March 22, 1949

PC

Douglas King Hazen

Progressive Conservative

Mr. Hazen:

I should like to ask a question respecting section 36 of the act. The pertinent part reads:

36(1) Subject to the provisions of this act and the regulations and under the control and direction of the minister, the board may . . .

(b) In particular cases or classes of cases, from time to time prescribed terms and conditions for permits additional to those prescribed by regulation or prescribed special forms of permits in cases where none is prescribed by regulation.

As I read that section it gives the board the power to make regulations that would override regulations made by the governor in council. It gives the board the right in particular cases to amend or add to regulations, and apparently the regulations that the board makes do not have to be published in the Canada Gazette as do those made by the governor in council under section 35. In what particular cases or classes of cases has this section been acted upon?

Topic:   FOREIGN EXCHANGE CONTROL ACT
Subtopic:   CONTINUANCE IN FORCE UNTIL SIXTY DAYS AFTER OPENING OF FIRST SESSION OF PARLIAMENT IN 1951
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LIB

Douglas Charles Abbott (Minister of Finance and Receiver General)

Liberal

Mr. Abbott:

Here again this is a provision inserted to give a reasonable degree of prac-

1750 HOUSE OF

Foreign Exchange Control tical flexibility to the act, and the variations from the formal regulations are somewhat minor in character. Section 36, subsection 1(b), as my hon. friend has pointed out, authorizes the board to prescribe special forms of permits and terms and conditions of permits additional to those contained in the regulations. Under this provision, for example, special forms of permits have been introduced for the export of currency by travelers; these are issued in lieu of the normal permit on form H.

First, there is the special border permit issued to commuters and others having occasion to cross the border frequently, authorizing them to carry a specified amount on any one trip. The permit is exhibited to a customs officer on each trip but need not be surrendered. Then there is the special business travel permit which is issued to business firms whose employees frequently require to travel to the United States on short notice when banks may be closed.

Special terms and conditions are attached to permits in various circumstances, examples of which are as follows: First, foreign

exchange is made available for any reasonable amount for genuine business travel. Businessmen obviously cannot, in many cases, estimate in advance what expenditures they will have to make, and where large amounts are asked for, they are normally made available on condition that on his return the traveler will furnish a statement of his expenditures so that the board can satisfy itself that they were in fact for business purposes.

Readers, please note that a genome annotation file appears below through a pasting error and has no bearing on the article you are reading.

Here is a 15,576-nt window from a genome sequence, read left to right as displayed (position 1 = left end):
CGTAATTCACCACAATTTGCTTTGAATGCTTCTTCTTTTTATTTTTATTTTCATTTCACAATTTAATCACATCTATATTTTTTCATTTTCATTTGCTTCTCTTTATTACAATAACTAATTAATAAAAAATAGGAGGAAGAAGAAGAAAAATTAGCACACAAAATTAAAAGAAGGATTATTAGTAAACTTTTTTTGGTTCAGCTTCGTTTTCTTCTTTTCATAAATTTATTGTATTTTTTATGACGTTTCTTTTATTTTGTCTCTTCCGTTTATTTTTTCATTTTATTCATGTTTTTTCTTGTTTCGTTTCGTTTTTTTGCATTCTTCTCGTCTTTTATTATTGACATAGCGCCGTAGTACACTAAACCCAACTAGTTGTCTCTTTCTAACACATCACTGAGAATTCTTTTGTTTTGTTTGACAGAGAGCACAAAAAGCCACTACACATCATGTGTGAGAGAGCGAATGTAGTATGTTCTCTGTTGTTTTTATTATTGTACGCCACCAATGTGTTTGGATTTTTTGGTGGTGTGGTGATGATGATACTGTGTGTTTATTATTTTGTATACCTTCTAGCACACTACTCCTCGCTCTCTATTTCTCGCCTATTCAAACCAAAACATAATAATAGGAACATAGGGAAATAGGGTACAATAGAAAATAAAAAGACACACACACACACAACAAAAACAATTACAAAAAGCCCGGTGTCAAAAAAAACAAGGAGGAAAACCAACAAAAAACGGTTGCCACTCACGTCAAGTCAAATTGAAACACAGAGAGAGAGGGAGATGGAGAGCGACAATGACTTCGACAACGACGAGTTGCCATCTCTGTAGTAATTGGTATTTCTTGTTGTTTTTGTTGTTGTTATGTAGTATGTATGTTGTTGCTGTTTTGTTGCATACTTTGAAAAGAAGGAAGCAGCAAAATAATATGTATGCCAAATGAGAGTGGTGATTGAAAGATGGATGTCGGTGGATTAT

Second, in certain cases of capital transfers from residents to nonresidents, payment is approved on condition that the nonresident reinvest the amount in certain classes of Canadian domestic securities. The effect is that the nonresident, while retaining his investment in Canada, is able to change its character if he wishes to do so. This procedure is applied principally in the case of capital payments between related parties.

Third, where a resident is authorized to make a new capital investment abroad to establish a business, it is normally made a condition of providing exchange for that purpose that earnings from the investment will be brought back to Canada.

I think these are fairly typical examples of the latitude given under that section to the administrative body to vary the formal conditions of the general applications which are set out in the regulations.

Topic:   FOREIGN EXCHANGE CONTROL ACT
Subtopic:   CONTINUANCE IN FORCE UNTIL SIXTY DAYS AFTER OPENING OF FIRST SESSION OF PARLIAMENT IN 1951
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PC

Douglas King Hazen

Progressive Conservative

Mr. Hazen:

Section 48 gives the board power to prevent a person from dealing with his own property. Has this power been exercised to any considerable extent?

Topic:   FOREIGN EXCHANGE CONTROL ACT
Subtopic:   CONTINUANCE IN FORCE UNTIL SIXTY DAYS AFTER OPENING OF FIRST SESSION OF PARLIAMENT IN 1951
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LIB

Douglas Charles Abbott (Minister of Finance and Receiver General)

Liberal

Mr. Abbott:

I am informed that this power has been authorized in a number of cases, in most of which the prohibition related to withdrawals from bank accounts or access to safety deposit boxes by owners who, the board had reason to believe, were exporting capital from Canada. In one case a railway company was prohibited from delivering a shipment of Christmas trees for a nonresident who had bought the trees for unofficial Canadian dollars, pending adjustment of the transactions so that United States dollars were provided.